To acknowledge that more people will be living in urban areas, and that some of these areas will be ungoverned in a formal sense, does not mean that U.S. military forces will have to operate in them. Kilcullen simply assumes they will. Based on this assumption, he devises an appendix to offer his advice about how military forces should be structured and organized to conduct urban operations in the future, and do so without completely destroying the urban environment in which they are operating.
That said, much more thought would have to be given to both the necessity and character of urban operations before redesigning our forces in that direction. Given the difficulty of such operations, it is arguably more important to sort out how to accomplish various political and security objectives without engaging in them. Even if we can avoid such major engagements most of the time, it would nevertheless be useful to have the capability to deal with terrorists or those proliferating weapons of mass destruction based in urban areas. Still, the urban area itself is not the problem but merely an environmental feature of it. An urban area provides cover under which enemies can carry out activities harmful to us, but the key remains knowing the enemy, not its cover.
SOF appear to have something to offer if we are interested in avoiding major urban operations or in dealing with particular threats like terrorism and proliferation. The same skills Robinson describes SOF using in rural Afghanistan to understand and influence village life could be just as relevant in urban neighborhoods anywhere in the world. (Urban counterinsurgency has already occurred in Iraq.) Kilcullen speaks of the need to recognize the order that exists in ungoverned areas and work with it. In brief, that is what the SOF of the village war do. Urban social and physical infrastructure differ from their rural counterparts, but these differences are not too great for SOF to navigate.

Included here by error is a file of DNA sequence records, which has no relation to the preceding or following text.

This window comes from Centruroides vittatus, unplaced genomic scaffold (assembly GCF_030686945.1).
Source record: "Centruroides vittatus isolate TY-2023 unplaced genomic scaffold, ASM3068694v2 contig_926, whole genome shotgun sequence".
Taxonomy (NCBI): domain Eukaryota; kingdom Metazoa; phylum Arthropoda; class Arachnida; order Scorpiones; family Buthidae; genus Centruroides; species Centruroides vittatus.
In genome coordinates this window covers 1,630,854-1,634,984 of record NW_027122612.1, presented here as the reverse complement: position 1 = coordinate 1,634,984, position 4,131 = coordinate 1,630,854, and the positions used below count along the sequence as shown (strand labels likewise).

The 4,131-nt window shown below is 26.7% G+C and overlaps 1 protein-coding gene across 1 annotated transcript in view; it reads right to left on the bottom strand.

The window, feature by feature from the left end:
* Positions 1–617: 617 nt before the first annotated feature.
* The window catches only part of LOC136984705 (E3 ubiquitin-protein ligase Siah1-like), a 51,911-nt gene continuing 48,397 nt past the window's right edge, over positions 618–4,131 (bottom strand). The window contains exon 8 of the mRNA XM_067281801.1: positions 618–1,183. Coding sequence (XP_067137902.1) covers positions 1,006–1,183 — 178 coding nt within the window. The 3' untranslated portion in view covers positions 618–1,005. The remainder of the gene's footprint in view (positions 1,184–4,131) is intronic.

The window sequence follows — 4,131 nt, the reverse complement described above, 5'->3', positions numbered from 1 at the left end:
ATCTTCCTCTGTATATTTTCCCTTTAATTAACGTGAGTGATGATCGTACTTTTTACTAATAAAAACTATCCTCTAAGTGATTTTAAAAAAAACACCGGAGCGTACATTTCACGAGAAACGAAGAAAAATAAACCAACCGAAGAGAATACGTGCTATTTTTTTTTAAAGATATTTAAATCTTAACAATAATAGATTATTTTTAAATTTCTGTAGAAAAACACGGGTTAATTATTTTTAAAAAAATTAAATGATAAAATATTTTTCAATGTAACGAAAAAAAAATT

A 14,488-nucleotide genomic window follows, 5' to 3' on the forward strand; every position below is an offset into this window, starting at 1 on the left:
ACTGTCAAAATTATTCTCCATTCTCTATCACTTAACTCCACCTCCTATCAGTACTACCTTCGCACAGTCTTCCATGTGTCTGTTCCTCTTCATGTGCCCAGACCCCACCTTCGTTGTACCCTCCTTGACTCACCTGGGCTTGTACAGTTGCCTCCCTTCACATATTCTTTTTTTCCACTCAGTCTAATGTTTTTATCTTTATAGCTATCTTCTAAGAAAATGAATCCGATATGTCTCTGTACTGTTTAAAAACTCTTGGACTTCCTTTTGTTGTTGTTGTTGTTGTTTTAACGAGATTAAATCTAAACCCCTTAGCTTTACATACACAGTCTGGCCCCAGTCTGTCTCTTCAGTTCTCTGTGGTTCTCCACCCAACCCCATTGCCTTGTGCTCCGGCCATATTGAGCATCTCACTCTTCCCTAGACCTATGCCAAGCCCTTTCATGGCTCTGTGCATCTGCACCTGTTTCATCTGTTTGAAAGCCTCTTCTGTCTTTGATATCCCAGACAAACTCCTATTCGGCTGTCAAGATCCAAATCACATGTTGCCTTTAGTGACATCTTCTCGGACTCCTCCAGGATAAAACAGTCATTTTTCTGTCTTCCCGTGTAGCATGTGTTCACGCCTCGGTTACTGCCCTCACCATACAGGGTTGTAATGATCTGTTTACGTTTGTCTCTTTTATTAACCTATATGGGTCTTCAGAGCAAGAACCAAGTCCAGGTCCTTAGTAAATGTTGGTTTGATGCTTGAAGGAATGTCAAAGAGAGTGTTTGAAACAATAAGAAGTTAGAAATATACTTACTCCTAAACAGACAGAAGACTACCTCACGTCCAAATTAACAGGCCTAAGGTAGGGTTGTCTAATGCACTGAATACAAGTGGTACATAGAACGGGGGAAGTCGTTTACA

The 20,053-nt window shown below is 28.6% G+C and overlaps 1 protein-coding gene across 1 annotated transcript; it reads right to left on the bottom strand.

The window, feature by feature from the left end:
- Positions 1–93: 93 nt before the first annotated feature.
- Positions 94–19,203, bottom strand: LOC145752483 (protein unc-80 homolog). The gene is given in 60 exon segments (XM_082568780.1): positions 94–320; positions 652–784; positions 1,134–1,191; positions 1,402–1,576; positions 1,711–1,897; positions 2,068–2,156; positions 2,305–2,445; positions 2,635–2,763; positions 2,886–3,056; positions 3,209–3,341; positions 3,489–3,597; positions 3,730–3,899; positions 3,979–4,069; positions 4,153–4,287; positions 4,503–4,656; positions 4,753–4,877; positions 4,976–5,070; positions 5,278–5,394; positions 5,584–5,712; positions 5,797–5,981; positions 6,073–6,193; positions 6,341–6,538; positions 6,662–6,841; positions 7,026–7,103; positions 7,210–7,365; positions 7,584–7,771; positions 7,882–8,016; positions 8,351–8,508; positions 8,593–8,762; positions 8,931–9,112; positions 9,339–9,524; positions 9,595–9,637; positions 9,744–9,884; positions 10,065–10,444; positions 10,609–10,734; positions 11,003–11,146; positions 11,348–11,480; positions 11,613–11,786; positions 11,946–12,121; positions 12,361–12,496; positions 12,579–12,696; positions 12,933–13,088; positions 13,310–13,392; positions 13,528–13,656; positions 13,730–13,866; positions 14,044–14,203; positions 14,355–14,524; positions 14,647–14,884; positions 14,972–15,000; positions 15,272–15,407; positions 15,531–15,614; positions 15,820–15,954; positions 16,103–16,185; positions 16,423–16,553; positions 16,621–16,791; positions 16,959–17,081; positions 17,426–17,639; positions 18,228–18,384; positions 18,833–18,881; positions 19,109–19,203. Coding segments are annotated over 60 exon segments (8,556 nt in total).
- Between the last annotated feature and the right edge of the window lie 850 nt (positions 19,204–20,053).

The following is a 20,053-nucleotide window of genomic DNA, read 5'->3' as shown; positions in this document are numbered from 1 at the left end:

Kilcullen offers some useful starting points for how to think about urban infrastructure, particularly physical infrastructure. In calling for “pre-conflict sensing”, for example, Kilcullen is using a buzzword that captures something inherent in the everyday, year-round deployment of SOF to countries around the world. It refers to a function that SOF already try to perform, even in urban areas, by operating out of U.S. embassies. For good reasons, not the least of which are wire-crossing coordination issues, some of these operations have run into opposition from the State Department and the Central Intelligence Agency. Future efforts can avoid raising opposition and suspicion to the extent coordination difficulties can be overcome. If more than sensing and influencing became necessary, the special mission units part of SOF would provide a strike capability.
Arguing that SOF could have important roles to play in future urban and rural military operations is not to argue that they should be the model for structuring U.S. forces overall for the future. Kilcullen, like others, touts the virtues of small units. He argues for the effectiveness of aggregating and disaggregating such units to meet various operational requirements, in effect contending that we must learn to swarm to deal with our swarming opponents. This is akin to arguing that “it takes a network to defeat a network”, a well-worn mantra from the early days of the net-centric fad. Like the advice to counter-swarm, the advice to network appears useful only to the degree that we ignore the problems in what we are being told to imitate.
ore generally, SOF succeed, whether in VSO or raiding, not because they are small units but because they are units composed of unusually skilled, experienced personnel. This experience and these skills cannot be replicated across a large force, even if it is organized in small modular units. Therefore, SOF are not a model for future American forces. Nor, as Stephen Biddle has insightfully argued, is the opening campaign of the Afghan War in the late autumn of 2001 likely to be a generally applicable model of warfare.1 It will work only in the relatively small number of cases in which our opponents lack sufficient tactical skill to counter it.